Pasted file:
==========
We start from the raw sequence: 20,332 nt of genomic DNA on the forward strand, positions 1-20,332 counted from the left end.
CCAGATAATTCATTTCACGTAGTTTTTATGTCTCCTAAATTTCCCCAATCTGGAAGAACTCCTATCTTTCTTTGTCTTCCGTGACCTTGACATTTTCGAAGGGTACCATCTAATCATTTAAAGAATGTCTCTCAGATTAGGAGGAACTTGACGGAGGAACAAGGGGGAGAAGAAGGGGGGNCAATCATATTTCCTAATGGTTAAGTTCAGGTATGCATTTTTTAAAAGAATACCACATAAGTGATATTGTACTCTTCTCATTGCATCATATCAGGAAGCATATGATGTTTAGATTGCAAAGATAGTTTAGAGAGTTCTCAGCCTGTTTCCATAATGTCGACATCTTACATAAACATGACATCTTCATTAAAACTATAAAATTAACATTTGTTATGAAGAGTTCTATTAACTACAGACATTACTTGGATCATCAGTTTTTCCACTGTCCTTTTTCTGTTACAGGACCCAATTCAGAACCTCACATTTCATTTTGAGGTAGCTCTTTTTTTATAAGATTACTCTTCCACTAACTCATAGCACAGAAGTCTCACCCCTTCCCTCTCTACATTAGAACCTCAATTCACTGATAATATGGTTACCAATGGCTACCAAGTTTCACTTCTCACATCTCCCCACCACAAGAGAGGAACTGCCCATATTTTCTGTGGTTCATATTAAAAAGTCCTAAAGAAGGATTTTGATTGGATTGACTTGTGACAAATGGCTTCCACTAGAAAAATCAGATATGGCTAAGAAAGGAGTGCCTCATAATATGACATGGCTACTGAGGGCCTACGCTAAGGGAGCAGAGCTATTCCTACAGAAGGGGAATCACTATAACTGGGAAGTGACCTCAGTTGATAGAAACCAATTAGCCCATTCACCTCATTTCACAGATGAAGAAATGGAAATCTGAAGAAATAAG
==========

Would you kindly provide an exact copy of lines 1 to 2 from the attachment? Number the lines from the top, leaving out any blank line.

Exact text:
We start from the raw sequence: 20,332 nt of genomic DNA on the forward strand, positions 1-20,332 counted from the left end.
CCAGATAATTCATTTCACGTAGTTTTTATGTCTCCTAAATTTCCCCAATCTGGAAGAACTCCTATCTTTCTTTGTCTTCCGTGACCTTGACATTTTCGAAGGGTACCATCTAATCATTTAAAGAATGTCTCTCAGATTAGGAGGAACTTGACGGAGGAACAAGGGGGAGAAGAAGGGGGGNCAATCATATTTCCTAATGGTTAAGTTCAGGTATGCATTTTTTAAAAGAATACCACATAAGTGATATTGTACTCTTCTCATTGCATCATATCAGGAAGCATATGATGTTTAGATTGCAAAGATAGTTTAGAGAGTTCTCAGCCTGTTTCCATAATGTCGACATCTTACATAAACATGACATCTTCATTAAAACTATAAAATTAACATTTGTTATGAAGAGTTCTATTAACTACAGACATTACTTGGATCATCAGTTTTTCCACTGTCCTTTTTCTGTTACAGGACCCAATTCAGAACCTCACATTTCATTTTGAGGTAGCTCTTTTTTTATAAGATTACTCTTCCACTAACTCATAGCACAGAAGTCTCACCCCTTCCCTCTCTACATTAGAACCTCAATTCACTGATAATATGGTTACCAATGGCTACCAAGTTTCACTTCTCACATCTCCCCACCACAAGAGAGGAACTGCCCATATTTTCTGTGGTTCATATTAAAAAGTCCTAAAGAAGGATTTTGATTGGATTGACTTGTGACAAATGGCTTCCACTAGAAAAATCAGATATGGCTAAGAAAGGAGTGCCTCATAATATGACATGGCTACTGAGGGCCTACGCTAAGGGAGCAGAGCTATTCCTACAGAAGGGGAATCACTATAACTGGGAAGTGACCTCAGTTGATAGAAACCAATTAGCCCATTCACCTCATTTCACAGATGAAGAAATGGAAATCTGAAGAAATAAG